Both resigned in disgrace — Spitzer after being connected to a high-end prostitution ring and Weiner after sending lurid tweets — and both were seeking redemption through a citywide campaign. But the former governor isn't interested in comparisons.
"I'm not sure it's an issue I will address," he said.
In an interview with DNAinfo New York on the night he announced his candidacy, which was first reported by The New York Times, Spitzer said Weiner's campaign was a factor in his calculations only as he "examined in great detail" the political field in the context of "the entire tableau in the political life that's going on out there."
Spitzer, 54, hoped voters would forgive him for the 2008 scandal that forced him from office. The former "sheriff of Wall Street" also looked forward to using the comptroller's position to go "beyond auditing paper clips."
He pointed to the power the city's pension funds have in the companies they invest in, as well as the ability to audit the city's finances as the tools he planned to use should he get elected.
He added that he wanted to use the city's top financial officer position to play a "affirmative and creative role" in the city, doing "to the comptroller's office like he did to the [attorney general]'s office."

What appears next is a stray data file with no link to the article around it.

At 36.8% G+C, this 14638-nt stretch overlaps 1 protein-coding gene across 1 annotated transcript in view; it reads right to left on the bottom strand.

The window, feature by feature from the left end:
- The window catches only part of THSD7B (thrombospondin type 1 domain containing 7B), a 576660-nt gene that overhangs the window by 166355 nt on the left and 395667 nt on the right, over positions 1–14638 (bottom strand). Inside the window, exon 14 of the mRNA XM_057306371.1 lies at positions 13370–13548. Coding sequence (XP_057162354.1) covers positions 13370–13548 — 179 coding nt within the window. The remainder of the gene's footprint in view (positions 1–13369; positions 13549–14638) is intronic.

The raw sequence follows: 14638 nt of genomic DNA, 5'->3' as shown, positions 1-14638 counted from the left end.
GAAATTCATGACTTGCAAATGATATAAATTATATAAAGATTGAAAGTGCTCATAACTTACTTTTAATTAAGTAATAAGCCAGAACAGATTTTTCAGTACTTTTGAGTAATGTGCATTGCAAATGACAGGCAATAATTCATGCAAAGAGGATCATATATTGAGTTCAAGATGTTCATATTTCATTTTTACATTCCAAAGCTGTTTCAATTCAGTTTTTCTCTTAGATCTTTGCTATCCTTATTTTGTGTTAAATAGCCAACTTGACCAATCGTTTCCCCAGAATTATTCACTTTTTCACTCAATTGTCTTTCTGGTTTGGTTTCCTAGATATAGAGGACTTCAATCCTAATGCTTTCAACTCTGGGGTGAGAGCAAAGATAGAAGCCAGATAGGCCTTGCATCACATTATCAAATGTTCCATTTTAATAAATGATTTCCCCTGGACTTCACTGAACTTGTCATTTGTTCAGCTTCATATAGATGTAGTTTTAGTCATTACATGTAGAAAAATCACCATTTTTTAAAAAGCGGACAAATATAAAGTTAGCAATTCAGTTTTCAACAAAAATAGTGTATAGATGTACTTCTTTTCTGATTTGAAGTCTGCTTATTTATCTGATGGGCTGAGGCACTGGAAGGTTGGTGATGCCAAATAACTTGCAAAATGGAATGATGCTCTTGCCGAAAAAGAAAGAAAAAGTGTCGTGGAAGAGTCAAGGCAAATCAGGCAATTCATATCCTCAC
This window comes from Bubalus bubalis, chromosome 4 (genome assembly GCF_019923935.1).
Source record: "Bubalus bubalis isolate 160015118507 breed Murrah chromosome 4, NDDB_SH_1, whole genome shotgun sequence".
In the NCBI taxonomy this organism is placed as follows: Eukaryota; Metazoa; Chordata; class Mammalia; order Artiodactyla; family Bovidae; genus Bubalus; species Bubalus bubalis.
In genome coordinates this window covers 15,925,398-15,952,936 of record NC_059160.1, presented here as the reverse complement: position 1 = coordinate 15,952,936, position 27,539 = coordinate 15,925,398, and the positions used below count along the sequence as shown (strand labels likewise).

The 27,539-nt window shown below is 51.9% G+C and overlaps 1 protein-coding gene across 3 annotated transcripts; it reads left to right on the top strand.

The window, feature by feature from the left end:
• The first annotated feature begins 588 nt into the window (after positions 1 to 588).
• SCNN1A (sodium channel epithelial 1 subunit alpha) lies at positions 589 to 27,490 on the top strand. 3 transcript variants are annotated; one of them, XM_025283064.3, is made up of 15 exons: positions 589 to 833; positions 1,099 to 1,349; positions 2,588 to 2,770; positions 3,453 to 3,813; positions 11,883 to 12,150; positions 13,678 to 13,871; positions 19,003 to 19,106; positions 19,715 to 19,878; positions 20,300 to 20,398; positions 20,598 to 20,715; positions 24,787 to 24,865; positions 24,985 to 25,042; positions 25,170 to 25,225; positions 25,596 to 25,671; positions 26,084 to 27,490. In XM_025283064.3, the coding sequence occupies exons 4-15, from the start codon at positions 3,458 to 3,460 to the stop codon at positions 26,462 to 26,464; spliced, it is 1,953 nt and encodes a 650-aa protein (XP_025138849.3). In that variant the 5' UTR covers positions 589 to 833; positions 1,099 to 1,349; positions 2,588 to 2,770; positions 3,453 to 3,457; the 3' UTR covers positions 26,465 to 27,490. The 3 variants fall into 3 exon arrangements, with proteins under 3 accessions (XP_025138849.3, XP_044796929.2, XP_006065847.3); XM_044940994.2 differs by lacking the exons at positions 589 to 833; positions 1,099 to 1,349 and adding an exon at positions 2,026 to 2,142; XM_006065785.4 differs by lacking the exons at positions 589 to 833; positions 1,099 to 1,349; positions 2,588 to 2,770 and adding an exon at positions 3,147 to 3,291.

Spitzer said he began thinking about getting into the city comptroller's race only "about 48 hours" before making his decision, but said he'd been interested in the job ever since leaving office.
"It was a decision based on what the office is and what I hope to bring to the office," Spitzer said.
Spitzer has until Thursday to collect nearly 4,000 valid signatures — and likely many more in case of legal challenges to the validity of those signatures — to get on the ballot. If he does, he'll be facing Manhattan Borough President Scott Stringer, who ended his bid for mayor in November to run for comptroller.
Stringer's campaign took to Twitter Sunday night to blast Spitzer, but the former governor said he's not interested in attacking his opponent.
"I'm not going to say anything critical of Scott," Spitzer said, referring to Stringer as "a friend" of many years. "Competition doesn't mean that you speak ill of the others in the field."
Entering the race at such a late stage means much, if not all, of the Democratic institutional support like labor unions, political clubs and elected official endorsements have been consumed by the Stringer campaign. Spitzer said his past experience in primary battles has left him confident in his chances.
"Endorsements don't vote, voters do," he said.